Appreciating that it would be extremely politically unpopular, are there any policy reasons why a PM wouldn't just revoke the withdrawal, unilaterally cancelling Brexit?

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    The UK portends to be a democratic country, or atleast attempts some of the more popular aspects of democratic countries. Such an action to effectively revoke a democratic result as the referendum would be seen as autocratic and perhaps even dictatorial. At a minimum, it would be grossly hypocritical. Even if by some political miracle it was allowed to happen, or even more likely rebuked, there would be no faith by the UK citizenry in the democratic process again. It would essentially become null and void. I don't think the UK government is willing to go that far, even for Brexit. – ouflak Feb 2 '19 at 22:15
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    @ouflak A Non binding referendum remember. If May wanted to she could withdraw Article 50. It's been a weird few years - "Boaty McBoatface" - Don't be stupid we're overruling you. "Nuke the economy from orbit" - The people's will must be respected. – mcottle Feb 3 '19 at 3:25
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    @mcottle, Correct. A non-binding referendum. Like I said, the UK portends to be a democracy. That doesn't mean they are. The PM unilaterally going against the will of the referendum would remove any pretense on that point. Unfortunately, I'm not too clear on your references, but these assumptions that all sorts of extreme terrible things will happen reminds me of the Y2K hysteria. In some cases, the wording is exactly the same. I wonder if/when people will start to come to their senses and realise that things probably won't be so bad. It's entertaining. Maybe a sci-fi movie is in the works? – ouflak Feb 3 '19 at 9:02
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    @ouflak, while the referendum was non-binding, since then there has been Brexit legislation. Can the PM override that without help from parliament? Regarding democracy in the UK, I think you're doing them an injustice. Brexit is a "how much" question and not a "yes or no" question and those are notoriously unsuitable for a referendum. – o.m. Feb 3 '19 at 17:05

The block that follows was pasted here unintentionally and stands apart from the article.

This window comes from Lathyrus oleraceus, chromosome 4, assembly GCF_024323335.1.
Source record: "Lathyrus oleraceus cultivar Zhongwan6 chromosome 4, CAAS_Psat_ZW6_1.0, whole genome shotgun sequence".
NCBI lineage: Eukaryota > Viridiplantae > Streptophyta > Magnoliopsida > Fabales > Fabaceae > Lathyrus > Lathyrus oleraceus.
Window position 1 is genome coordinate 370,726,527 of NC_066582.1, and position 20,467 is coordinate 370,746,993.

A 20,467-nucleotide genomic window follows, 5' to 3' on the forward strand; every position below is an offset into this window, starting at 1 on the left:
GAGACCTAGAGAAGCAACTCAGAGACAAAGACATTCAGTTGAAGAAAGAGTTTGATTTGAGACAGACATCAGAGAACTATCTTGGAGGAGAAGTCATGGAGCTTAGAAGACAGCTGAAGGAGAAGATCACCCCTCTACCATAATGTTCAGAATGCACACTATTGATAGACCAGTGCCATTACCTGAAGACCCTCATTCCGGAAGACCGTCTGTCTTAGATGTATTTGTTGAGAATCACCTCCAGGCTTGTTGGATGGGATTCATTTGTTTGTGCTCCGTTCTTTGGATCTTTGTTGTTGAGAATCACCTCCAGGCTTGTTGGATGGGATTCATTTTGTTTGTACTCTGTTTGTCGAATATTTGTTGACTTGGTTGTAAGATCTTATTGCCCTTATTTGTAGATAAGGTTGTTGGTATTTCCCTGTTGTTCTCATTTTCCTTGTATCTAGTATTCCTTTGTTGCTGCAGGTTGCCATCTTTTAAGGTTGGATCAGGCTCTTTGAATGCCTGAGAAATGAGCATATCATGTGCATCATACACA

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    @ouflak I remember the Y2K predictions, and the huge amount of work by competent specialists to fix it. It was also an entirely uncontroversial solution. Brexit has no obvious solutions and no competence deployed, which is why every single person familiar with project management and logistics is worried about it. It's the Fyre Festival of international trade. – pjc50 Feb 4 '19 at 9:59

The decision to revoke the Article 50 notification would have to be unequivocal and unconditional and it would have to follow the democratic process according to UK constitutional requirements.

Given the various Brexit laws, it might be interpreted as unconstitutional if the PM unilaterally revokes the notification. Lawyers and courts would have to rule on that, possibly both in the UK and in the EU.

Currently there seems to be a majority in the UK for a Brexit, just no majority for any one Brexit model. The legal situation would become rather muddled if they re-declare an Article 50 notification after this unequivocal and unconditional revocation.

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    The legal case you cite is probably the only one where the UK government argued that the EU should not allow it to do something. "Take back control..." – Paul Johnson Feb 3 '19 at 16:09
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    I hope I live long enough to read the declassified Cabinet papers of this omnishambles. I really would like to know what the government has actually been trying to achieve for the last month or two. – mcottle Feb 4 '19 at 5:45
  • @mcottle, best case for their reputation would be if they tried brinksmanship to get more out of the EU. More likely, there was no plan other than staying in power day by day. – o.m. Feb 4 '19 at 5:54
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    @mcottle, the EU has a vested interest in Ireland having a smooth Brexit. Or France and Belgium for that matter. But not at the cost of compromising the nature of the EU. In means in and out means out. A hard or bad Brexit is going to hurt the EU, but it will hurt the UK even more. A desperate UK negotiator might see that as potential leverage to pressure the EU. "Give me what I want or I'll hurt both of us." – o.m. Feb 4 '19 at 6:17
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    @mcottle to read the papers now, follow Boris Johnson around and fish them out of bins: mirror.co.uk/news/politics/… ; and om is correct, the EU has no interest in the UK collapsing but it's not going to compromise its principles unless absolutely necessary. Always remember that Grexit never happened. – pjc50 Feb 4 '19 at 11:21

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